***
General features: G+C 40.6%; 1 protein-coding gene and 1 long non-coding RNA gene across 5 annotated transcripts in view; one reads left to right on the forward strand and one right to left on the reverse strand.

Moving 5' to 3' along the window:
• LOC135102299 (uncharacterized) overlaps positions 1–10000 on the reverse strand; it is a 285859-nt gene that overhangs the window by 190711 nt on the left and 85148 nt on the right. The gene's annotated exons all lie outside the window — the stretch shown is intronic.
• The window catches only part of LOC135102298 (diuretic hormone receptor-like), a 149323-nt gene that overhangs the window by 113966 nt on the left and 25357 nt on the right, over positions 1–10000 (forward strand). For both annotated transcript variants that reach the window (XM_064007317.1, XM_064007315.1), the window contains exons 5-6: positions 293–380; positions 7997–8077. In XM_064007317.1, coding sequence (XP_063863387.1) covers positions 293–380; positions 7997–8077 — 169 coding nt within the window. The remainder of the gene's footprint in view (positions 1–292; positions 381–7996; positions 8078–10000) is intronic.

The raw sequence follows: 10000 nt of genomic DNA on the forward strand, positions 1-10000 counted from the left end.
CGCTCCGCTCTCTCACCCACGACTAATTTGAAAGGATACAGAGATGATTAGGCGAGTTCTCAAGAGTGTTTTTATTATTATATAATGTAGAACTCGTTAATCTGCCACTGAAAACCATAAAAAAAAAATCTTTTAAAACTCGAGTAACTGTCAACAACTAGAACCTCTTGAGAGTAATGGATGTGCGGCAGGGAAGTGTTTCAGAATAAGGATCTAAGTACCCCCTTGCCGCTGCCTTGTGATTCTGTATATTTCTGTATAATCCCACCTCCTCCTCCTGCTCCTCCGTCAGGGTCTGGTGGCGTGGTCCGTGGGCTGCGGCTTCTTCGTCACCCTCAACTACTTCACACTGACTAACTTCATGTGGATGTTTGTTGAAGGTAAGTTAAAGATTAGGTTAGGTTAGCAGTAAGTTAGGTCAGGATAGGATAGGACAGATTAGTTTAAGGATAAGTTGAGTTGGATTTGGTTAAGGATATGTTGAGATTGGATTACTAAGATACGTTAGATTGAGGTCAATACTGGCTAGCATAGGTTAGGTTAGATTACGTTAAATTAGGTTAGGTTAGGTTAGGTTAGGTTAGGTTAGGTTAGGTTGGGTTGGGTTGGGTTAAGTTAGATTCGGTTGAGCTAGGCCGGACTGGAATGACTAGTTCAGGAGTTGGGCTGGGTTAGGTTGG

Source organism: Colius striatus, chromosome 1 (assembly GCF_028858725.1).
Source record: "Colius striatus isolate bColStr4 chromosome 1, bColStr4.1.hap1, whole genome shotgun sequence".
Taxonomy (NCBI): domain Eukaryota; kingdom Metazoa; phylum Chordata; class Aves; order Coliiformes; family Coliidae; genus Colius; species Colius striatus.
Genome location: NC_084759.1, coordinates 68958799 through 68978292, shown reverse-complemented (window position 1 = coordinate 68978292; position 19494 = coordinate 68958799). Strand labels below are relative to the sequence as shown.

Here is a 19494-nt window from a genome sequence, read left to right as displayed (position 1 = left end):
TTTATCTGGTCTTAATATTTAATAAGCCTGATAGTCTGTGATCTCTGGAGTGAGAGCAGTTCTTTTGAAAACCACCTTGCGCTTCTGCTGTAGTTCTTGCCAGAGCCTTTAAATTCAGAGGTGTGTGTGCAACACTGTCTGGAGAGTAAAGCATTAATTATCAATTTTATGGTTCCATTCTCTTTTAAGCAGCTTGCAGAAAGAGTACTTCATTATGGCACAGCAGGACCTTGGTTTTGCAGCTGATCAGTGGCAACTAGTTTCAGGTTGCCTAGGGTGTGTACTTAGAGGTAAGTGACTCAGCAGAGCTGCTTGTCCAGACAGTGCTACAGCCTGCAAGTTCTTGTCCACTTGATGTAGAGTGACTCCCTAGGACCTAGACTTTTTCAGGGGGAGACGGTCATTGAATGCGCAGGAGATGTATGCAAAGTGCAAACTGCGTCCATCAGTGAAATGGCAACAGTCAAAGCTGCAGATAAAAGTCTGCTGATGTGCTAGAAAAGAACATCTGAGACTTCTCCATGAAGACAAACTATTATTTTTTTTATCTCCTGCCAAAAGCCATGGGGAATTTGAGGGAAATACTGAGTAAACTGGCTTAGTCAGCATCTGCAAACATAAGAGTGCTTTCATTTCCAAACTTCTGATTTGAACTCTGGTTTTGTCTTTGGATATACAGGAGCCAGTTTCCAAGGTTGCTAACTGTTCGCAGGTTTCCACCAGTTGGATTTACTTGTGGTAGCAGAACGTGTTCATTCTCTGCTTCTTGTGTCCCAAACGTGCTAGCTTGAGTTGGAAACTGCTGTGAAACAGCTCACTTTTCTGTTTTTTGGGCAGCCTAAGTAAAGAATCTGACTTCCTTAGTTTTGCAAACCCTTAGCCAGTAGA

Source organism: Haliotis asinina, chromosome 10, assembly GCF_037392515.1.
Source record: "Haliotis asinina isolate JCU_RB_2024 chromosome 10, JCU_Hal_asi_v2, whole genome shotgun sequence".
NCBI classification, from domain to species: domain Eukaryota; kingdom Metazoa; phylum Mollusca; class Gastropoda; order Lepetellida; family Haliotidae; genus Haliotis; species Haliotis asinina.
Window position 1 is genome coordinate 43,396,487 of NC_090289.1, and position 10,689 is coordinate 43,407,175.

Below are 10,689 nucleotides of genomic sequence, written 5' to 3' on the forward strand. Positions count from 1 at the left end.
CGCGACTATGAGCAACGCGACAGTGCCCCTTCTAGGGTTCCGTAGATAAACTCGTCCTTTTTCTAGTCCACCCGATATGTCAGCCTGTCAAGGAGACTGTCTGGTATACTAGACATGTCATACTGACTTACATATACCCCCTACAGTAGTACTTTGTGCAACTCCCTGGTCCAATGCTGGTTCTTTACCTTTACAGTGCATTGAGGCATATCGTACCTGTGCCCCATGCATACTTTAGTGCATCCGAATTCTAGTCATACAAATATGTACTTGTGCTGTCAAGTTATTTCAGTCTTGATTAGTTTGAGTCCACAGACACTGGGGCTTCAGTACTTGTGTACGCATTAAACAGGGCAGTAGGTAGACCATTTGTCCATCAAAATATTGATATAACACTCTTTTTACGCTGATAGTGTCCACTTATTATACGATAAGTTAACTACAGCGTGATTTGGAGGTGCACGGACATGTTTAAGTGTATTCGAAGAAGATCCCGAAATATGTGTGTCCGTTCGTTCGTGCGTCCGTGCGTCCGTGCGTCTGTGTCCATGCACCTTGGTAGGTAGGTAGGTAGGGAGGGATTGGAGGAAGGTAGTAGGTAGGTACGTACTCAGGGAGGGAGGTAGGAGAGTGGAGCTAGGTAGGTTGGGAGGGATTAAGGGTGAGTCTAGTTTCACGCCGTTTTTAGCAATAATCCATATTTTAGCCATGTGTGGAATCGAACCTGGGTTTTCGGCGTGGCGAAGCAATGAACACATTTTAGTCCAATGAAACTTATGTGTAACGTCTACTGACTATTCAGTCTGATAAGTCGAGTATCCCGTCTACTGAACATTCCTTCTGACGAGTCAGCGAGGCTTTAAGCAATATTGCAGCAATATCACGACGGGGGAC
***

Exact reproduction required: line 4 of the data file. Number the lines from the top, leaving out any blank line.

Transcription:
• The window catches only part of LOC135102298 (diuretic hormone receptor-like), a 149323-nt gene that overhangs the window by 113966 nt on the left and 25357 nt on the right, over positions 1–10000 (forward strand). For both annotated transcript variants that reach the window (XM_064007317.1, XM_064007315.1), the window contains exons 5-6: positions 293–380; positions 7997–8077. In XM_064007317.1, coding sequence (XP_063863387.1) covers positions 293–380; positions 7997–8077 — 169 coding nt within the window. The remainder of the gene's footprint in view (positions 1–292; positions 381–7996; positions 8078–10000) is intronic.